Two years after Constance Naden published her Year in Sonnets sequence she wrote about how ‘Sun and rain are translated by imagination into smiles and tears; the glow of summer and the gloom of winter seem to express the joy and grief of the world-spirit. Man sees himself mirrored in nature, and bows down before his own image, which seems to respond to his devotion.’ (‘What is Religion?’ in Further Reliques of Constance Naden, p. 118). This description of pantheism encapsulates much of what Naden does in these poems, pushing against religion and seeking to replace it with a more material understanding of the world, looking for meaning in the natural rather than the supernatural. As her ideas developed further Naden went on to reject the spiritual feelings that underlie such a pantheist view and instead focused on the natural cycle of life and death that represents simply a transfer of energy.
When I set out to write a blog about Naden’s Year in Sonnets at the beginning of 2015 I did so with the intention of bringing to light some of the least appreciated poems from an under-appreciated Victorian poet. These twenty poems do not have the comic spark of Naden’s ‘Evolutional Erotics’, the atheistic vehemence of ‘A Priest’s Warning’, or the awestruck wonder of ‘Starlight I’ and ‘Starlight II’; what they offer instead is a sustained reflection upon our place in the natural world. Despite having spent several years researching Naden’s work, I began this project with the view that these were perhaps her least innovative poems, conventional verses on flowers being the stereotypical stock-in-trade of Victorian women writers. Looks can be deceiving, however, and delving deeper into the sonnets one at a time over the course of twelve months gave each one room to breathe, opening up deeper themes of energy in dormancy, life in death.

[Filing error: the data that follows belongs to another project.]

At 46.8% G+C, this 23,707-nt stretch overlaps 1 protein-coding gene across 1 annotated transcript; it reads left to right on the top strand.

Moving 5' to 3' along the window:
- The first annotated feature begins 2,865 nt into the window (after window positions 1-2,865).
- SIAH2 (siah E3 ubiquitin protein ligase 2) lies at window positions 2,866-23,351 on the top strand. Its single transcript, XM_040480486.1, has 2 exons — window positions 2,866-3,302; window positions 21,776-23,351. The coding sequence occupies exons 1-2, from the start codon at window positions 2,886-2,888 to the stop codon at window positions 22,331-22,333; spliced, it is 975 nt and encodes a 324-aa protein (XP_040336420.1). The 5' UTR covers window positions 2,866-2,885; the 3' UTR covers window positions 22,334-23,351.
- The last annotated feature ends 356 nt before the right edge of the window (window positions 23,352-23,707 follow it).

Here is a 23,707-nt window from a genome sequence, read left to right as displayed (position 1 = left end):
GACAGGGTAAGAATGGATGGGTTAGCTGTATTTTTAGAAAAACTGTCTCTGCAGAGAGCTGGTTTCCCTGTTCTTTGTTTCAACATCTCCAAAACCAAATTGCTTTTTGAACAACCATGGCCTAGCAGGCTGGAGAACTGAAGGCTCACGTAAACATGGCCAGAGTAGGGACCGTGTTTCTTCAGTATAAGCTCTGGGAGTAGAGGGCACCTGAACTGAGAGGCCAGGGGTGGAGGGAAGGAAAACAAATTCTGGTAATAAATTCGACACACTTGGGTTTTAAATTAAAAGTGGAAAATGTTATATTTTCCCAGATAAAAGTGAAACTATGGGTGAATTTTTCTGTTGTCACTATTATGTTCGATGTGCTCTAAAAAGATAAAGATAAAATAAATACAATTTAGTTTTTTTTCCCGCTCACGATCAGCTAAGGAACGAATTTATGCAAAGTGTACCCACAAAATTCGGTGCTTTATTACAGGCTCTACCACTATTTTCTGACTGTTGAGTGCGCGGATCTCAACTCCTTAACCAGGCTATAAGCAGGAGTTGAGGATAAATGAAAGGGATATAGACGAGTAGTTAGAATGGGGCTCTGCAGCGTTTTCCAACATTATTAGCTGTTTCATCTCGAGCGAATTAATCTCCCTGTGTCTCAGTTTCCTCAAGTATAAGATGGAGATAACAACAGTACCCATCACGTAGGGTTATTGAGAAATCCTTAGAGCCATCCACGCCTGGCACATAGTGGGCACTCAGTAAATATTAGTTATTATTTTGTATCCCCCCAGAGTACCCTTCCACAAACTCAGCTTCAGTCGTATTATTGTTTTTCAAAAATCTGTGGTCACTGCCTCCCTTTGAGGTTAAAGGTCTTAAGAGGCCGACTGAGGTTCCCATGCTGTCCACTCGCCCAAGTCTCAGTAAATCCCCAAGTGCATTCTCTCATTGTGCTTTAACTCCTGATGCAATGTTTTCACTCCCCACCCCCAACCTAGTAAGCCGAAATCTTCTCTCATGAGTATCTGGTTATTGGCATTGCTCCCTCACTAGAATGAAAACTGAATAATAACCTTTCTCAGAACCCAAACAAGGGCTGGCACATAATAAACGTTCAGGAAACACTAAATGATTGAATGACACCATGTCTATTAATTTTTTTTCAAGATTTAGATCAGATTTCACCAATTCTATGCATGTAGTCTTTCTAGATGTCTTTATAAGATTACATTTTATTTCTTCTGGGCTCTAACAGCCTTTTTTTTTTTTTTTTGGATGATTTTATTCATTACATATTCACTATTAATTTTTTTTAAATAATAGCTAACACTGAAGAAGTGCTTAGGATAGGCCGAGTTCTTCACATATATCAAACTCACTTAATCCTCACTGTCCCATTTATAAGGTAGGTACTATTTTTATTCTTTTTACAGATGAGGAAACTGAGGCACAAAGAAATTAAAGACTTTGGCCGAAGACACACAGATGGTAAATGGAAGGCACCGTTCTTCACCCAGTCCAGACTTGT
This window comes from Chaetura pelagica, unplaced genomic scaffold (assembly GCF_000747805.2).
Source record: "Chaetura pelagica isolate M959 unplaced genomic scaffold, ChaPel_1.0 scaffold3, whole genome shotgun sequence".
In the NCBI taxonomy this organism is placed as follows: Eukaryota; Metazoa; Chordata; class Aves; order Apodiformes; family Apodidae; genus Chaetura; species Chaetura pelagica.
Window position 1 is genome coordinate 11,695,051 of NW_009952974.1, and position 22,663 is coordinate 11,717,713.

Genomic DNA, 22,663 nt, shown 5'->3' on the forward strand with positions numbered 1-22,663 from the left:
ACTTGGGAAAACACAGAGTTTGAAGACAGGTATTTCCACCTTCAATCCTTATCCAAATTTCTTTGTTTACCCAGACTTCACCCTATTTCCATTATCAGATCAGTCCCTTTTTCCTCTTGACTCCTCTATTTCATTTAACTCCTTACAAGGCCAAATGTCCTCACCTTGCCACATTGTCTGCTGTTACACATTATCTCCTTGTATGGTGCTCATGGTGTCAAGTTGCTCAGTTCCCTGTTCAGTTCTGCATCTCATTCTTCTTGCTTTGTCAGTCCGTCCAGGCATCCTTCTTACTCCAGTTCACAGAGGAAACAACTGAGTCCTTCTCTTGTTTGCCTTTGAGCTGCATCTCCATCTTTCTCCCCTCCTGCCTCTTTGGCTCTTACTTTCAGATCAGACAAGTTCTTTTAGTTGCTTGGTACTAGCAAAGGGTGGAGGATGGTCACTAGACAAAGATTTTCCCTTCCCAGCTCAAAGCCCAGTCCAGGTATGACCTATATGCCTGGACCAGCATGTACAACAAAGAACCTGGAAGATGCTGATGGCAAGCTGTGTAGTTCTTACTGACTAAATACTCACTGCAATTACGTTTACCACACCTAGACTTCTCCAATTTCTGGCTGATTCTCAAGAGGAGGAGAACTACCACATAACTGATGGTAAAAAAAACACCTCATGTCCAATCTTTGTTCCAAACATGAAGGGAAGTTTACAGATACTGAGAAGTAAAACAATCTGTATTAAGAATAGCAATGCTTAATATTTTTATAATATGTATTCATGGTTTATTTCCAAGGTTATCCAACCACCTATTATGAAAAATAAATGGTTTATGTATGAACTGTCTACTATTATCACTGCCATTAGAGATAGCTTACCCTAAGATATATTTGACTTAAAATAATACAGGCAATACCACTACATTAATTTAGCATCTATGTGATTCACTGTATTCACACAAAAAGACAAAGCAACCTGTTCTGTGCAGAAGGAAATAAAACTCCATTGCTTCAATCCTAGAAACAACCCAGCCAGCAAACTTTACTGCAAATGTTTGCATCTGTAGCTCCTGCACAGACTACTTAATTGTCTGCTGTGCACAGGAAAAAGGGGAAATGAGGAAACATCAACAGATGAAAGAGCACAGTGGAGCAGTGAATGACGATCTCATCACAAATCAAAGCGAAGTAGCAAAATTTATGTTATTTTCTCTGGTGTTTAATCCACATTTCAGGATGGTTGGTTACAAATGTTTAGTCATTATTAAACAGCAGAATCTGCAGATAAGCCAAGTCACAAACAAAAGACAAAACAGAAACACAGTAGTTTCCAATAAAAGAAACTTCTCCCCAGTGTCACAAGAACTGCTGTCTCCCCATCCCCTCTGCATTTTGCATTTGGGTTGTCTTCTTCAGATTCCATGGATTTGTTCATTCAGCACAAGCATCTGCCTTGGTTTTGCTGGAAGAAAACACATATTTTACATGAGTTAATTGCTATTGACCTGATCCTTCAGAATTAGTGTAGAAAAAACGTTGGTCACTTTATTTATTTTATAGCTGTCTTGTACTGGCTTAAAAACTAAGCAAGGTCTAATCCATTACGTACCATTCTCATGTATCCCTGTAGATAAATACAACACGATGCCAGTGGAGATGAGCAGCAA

In 1881, when Songs and Sonnets of Springtime was published, Naden was on the cusp of a new chapter of her life, for this was the year in which she began studying at Mason College of Science. In the years leading up to this – during which she wrote these poems – Naden had spread her intellectual net far and wide, developing interests in continental philosophy, modern and classical languages, and the boundaries of scientific knowledge. These influences are not always obvious in her Year in Sonnets, but her propensity to expand her understanding of the world underlies them all. In an obituary essay William R. Hughes described Naden’s precocious curiosity, recalling how at the age of six she would imagine ‘“talks” with the trees, birds, and butterflies, out of which grew questionings as to “How?” and “Why” these were; what was our relation to them, and theirs to ours; questionings to the solution of which [Naden] devoted her life’ (Constance Naden: A Memoir, pp. 8-9). It is this inquisitive enthusiasm that echoes through the sequence of poems discussed in this blog.
I fully intend to return to Naden’s Year in Sonnets, and my readings of them, over the course of this year, and hope others will be inspired to do the same. Many things have changed in the 140 years since these poems were written, but nature’s seasonal cycle is changeful yet changeless. Her meditations on nature thus continue to resonate with renewed meaning with every passing month.